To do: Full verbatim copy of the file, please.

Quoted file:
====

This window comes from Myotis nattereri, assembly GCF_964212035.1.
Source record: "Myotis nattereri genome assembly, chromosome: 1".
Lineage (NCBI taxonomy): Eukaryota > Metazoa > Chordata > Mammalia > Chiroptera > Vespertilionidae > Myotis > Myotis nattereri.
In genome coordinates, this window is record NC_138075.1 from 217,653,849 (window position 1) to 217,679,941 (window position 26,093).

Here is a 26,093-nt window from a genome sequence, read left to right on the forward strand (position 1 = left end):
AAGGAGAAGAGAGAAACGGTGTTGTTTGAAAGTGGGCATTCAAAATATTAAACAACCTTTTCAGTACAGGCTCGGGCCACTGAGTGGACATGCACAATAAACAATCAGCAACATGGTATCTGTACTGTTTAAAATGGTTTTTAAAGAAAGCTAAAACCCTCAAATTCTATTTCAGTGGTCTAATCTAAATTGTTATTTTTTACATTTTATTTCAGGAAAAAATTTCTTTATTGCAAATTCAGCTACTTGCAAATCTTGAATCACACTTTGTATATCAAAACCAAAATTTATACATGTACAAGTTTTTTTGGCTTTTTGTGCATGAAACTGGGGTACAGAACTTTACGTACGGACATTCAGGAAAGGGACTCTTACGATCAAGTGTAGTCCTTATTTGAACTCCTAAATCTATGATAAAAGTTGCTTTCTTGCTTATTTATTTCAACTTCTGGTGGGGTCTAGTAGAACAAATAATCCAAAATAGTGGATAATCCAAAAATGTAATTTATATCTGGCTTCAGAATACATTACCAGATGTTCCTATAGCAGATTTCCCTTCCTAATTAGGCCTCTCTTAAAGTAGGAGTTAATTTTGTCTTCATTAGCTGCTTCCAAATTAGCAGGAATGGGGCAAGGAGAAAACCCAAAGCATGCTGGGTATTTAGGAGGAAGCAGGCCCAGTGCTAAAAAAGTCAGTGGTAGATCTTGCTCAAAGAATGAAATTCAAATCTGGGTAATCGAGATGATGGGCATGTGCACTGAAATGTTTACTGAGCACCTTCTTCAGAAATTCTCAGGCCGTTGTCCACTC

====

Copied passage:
This window comes from Myotis nattereri, assembly GCF_964212035.1.
Source record: "Myotis nattereri genome assembly, chromosome: 1".
Lineage (NCBI taxonomy): Eukaryota > Metazoa > Chordata > Mammalia > Chiroptera > Vespertilionidae > Myotis > Myotis nattereri.
In genome coordinates, this window is record NC_138075.1 from 217,653,849 (window position 1) to 217,679,941 (window position 26,093).

Here is a 26,093-nt window from a genome sequence, read left to right on the forward strand (position 1 = left end):
AAGGAGAAGAGAGAAACGGTGTTGTTTGAAAGTGGGCATTCAAAATATTAAACAACCTTTTCAGTACAGGCTCGGGCCACTGAGTGGACATGCACAATAAACAATCAGCAACATGGTATCTGTACTGTTTAAAATGGTTTTTAAAGAAAGCTAAAACCCTCAAATTCTATTTCAGTGGTCTAATCTAAATTGTTATTTTTTACATTTTATTTCAGGAAAAAATTTCTTTATTGCAAATTCAGCTACTTGCAAATCTTGAATCACACTTTGTATATCAAAACCAAAATTTATACATGTACAAGTTTTTTTGGCTTTTTGTGCATGAAACTGGGGTACAGAACTTTACGTACGGACATTCAGGAAAGGGACTCTTACGATCAAGTGTAGTCCTTATTTGAACTCCTAAATCTATGATAAAAGTTGCTTTCTTGCTTATTTATTTCAACTTCTGGTGGGGTCTAGTAGAACAAATAATCCAAAATAGTGGATAATCCAAAAATGTAATTTATATCTGGCTTCAGAATACATTACCAGATGTTCCTATAGCAGATTTCCCTTCCTAATTAGGCCTCTCTTAAAGTAGGAGTTAATTTTGTCTTCATTAGCTGCTTCCAAATTAGCAGGAATGGGGCAAGGAGAAAACCCAAAGCATGCTGGGTATTTAGGAGGAAGCAGGCCCAGTGCTAAAAAAGTCAGTGGTAGATCTTGCTCAAAGAATGAAATTCAAATCTGGGTAATCGAGATGATGGGCATGTGCACTGAAATGTTTACTGAGCACCTTCTTCAGAAATTCTCAGGCCGTTGTCCACTC